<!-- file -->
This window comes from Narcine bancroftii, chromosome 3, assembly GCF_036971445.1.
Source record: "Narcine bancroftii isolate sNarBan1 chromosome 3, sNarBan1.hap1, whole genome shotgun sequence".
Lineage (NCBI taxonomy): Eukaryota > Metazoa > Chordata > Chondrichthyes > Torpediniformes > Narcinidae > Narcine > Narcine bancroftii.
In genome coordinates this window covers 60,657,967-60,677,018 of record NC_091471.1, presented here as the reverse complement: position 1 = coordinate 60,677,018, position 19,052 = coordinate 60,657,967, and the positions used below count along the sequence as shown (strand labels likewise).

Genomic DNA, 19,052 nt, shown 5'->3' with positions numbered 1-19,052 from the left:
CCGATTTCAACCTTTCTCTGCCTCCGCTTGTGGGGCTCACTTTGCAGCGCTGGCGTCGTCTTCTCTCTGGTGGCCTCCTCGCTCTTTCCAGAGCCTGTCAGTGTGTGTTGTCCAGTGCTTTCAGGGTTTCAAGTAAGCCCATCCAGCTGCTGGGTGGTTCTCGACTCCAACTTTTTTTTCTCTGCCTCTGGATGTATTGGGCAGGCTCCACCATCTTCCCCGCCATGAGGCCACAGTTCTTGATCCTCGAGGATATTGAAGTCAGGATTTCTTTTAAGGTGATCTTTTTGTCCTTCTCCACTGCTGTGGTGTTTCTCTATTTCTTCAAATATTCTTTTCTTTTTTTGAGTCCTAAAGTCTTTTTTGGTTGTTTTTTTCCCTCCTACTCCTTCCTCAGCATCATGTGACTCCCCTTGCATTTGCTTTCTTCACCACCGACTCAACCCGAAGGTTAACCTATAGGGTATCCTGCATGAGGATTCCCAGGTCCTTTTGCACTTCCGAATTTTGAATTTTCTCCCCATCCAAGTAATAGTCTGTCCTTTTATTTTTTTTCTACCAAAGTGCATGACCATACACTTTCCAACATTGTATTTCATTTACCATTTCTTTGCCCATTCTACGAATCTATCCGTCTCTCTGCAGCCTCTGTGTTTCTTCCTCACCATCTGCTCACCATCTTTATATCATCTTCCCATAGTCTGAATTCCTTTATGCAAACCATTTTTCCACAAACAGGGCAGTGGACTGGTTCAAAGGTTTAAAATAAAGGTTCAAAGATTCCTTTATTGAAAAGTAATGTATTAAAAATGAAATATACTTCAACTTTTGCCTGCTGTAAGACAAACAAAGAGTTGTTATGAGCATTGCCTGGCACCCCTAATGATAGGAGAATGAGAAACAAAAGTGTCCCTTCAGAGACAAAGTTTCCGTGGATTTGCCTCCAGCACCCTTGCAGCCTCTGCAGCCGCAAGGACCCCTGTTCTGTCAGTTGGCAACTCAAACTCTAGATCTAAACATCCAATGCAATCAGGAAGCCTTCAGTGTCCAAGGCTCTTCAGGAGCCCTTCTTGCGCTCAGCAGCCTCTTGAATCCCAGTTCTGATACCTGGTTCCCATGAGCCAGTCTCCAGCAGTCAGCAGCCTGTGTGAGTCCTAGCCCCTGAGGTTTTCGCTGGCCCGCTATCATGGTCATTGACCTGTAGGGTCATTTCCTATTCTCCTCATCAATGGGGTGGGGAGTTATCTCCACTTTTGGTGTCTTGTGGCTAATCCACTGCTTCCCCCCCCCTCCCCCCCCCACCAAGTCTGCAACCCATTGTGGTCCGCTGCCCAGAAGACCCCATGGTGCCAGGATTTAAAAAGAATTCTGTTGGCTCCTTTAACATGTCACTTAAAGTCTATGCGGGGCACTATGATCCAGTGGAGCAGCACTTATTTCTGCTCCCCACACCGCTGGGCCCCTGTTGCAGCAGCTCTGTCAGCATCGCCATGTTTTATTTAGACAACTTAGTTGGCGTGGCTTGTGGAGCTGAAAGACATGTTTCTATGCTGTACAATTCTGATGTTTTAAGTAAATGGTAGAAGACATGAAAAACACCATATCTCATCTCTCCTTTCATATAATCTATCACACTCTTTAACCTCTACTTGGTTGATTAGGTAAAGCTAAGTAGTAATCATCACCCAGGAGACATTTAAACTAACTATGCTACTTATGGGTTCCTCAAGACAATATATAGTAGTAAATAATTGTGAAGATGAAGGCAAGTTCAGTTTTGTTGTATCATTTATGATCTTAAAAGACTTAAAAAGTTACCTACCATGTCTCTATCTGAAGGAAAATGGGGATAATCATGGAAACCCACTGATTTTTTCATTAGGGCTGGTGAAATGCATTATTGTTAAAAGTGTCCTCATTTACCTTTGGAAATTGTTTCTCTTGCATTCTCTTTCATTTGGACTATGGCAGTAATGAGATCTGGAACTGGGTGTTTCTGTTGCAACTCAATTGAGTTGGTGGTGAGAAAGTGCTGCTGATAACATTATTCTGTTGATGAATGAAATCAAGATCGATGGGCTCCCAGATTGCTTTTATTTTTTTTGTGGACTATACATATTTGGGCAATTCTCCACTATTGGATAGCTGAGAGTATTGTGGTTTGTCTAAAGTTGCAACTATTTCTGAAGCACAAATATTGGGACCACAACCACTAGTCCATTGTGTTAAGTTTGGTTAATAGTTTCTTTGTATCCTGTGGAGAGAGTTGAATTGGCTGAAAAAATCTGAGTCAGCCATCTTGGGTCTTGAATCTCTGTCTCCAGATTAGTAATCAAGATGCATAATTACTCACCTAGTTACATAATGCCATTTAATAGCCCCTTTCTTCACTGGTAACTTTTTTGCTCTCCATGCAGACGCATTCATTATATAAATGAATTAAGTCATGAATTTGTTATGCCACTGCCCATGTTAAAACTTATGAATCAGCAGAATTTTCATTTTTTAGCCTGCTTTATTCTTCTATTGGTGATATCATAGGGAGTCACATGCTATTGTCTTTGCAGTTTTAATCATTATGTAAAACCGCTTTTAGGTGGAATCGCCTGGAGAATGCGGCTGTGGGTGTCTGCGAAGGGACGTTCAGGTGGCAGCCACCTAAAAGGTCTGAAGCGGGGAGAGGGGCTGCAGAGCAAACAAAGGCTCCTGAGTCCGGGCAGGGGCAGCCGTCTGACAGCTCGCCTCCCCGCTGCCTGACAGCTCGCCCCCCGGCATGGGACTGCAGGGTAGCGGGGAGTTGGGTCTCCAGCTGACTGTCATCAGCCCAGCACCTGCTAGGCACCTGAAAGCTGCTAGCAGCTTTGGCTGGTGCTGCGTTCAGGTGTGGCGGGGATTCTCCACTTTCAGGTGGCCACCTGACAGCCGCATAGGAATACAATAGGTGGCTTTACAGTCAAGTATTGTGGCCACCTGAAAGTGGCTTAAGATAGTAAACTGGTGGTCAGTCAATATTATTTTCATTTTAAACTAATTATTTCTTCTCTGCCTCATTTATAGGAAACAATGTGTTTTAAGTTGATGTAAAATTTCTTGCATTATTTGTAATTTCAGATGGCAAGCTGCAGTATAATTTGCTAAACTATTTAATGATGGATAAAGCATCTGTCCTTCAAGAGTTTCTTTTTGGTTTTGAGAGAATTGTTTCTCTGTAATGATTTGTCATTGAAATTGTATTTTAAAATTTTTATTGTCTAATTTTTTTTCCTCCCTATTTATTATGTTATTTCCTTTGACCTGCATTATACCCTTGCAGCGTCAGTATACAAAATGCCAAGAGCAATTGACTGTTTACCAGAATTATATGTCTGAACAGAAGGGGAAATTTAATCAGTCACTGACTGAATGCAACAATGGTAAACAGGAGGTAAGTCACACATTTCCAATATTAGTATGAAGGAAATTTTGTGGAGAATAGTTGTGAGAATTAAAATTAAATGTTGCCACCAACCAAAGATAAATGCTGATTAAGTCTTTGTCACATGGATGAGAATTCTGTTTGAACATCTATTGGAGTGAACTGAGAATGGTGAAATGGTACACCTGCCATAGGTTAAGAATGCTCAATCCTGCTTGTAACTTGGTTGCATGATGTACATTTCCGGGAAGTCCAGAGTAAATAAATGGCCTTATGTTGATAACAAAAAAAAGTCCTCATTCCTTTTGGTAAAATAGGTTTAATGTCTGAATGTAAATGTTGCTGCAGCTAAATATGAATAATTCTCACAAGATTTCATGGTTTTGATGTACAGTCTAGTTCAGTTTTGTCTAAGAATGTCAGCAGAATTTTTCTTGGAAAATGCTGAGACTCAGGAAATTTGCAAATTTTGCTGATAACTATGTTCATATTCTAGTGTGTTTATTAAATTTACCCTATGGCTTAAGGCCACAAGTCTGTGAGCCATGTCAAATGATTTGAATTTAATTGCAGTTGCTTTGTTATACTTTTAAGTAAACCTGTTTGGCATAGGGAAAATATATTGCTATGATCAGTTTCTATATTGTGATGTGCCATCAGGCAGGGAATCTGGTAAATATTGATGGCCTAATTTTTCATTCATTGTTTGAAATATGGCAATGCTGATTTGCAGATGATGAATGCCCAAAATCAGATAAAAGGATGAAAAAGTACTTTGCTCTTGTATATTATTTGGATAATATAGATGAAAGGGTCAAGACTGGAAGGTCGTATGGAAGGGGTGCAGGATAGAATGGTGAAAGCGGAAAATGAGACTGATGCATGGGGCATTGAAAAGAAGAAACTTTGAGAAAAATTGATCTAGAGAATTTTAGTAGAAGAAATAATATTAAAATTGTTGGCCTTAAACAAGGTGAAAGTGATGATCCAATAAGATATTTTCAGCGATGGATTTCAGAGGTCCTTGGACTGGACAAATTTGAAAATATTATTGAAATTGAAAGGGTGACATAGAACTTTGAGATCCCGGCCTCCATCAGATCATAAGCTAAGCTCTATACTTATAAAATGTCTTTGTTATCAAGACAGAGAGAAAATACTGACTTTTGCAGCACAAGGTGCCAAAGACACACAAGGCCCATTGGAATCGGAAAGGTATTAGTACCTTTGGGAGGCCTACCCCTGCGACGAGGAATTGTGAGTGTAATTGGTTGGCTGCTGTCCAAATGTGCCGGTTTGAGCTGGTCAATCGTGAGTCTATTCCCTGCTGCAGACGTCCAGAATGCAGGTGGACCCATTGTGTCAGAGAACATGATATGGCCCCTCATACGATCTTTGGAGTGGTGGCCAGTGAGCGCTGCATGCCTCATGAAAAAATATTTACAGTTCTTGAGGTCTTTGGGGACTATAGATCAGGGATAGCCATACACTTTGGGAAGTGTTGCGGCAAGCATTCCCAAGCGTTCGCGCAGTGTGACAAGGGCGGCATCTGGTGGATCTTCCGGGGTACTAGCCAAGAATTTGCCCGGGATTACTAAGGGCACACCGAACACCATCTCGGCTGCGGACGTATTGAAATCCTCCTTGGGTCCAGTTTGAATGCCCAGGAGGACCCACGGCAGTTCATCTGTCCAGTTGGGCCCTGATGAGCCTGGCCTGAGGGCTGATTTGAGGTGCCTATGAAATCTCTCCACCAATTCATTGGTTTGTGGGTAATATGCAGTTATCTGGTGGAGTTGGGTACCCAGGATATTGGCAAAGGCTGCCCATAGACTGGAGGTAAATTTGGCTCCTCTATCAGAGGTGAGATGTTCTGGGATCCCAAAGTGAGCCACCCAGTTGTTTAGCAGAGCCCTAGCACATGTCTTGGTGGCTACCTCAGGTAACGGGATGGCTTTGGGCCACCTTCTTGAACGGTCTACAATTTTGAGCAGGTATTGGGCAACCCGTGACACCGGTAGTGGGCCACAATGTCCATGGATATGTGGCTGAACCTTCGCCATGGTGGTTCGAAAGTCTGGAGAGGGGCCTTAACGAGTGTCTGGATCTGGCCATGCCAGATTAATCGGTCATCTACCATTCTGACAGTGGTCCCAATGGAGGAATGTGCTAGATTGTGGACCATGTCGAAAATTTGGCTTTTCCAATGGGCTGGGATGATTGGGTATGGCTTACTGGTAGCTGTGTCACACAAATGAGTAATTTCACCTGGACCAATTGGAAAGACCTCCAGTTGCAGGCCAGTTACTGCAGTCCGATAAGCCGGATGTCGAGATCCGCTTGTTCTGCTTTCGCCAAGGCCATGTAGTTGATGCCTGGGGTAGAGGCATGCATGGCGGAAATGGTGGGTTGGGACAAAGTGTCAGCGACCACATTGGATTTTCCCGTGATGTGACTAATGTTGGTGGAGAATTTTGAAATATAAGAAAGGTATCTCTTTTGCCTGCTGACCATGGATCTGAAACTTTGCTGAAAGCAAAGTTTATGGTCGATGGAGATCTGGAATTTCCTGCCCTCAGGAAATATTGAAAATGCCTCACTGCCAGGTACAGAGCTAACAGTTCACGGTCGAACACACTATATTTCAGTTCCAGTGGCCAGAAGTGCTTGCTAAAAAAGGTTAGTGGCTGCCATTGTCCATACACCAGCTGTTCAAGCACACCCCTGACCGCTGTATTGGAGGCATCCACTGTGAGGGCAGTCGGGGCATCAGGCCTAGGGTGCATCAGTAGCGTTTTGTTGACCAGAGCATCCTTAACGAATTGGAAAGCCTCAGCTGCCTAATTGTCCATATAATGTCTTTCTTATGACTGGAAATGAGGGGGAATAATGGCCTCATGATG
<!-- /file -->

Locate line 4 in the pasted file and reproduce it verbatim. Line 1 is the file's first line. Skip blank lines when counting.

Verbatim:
In genome coordinates this window covers 60,657,967-60,677,018 of record NC_091471.1, presented here as the reverse complement: position 1 = coordinate 60,677,018, position 19,052 = coordinate 60,657,967, and the positions used below count along the sequence as shown (strand labels likewise).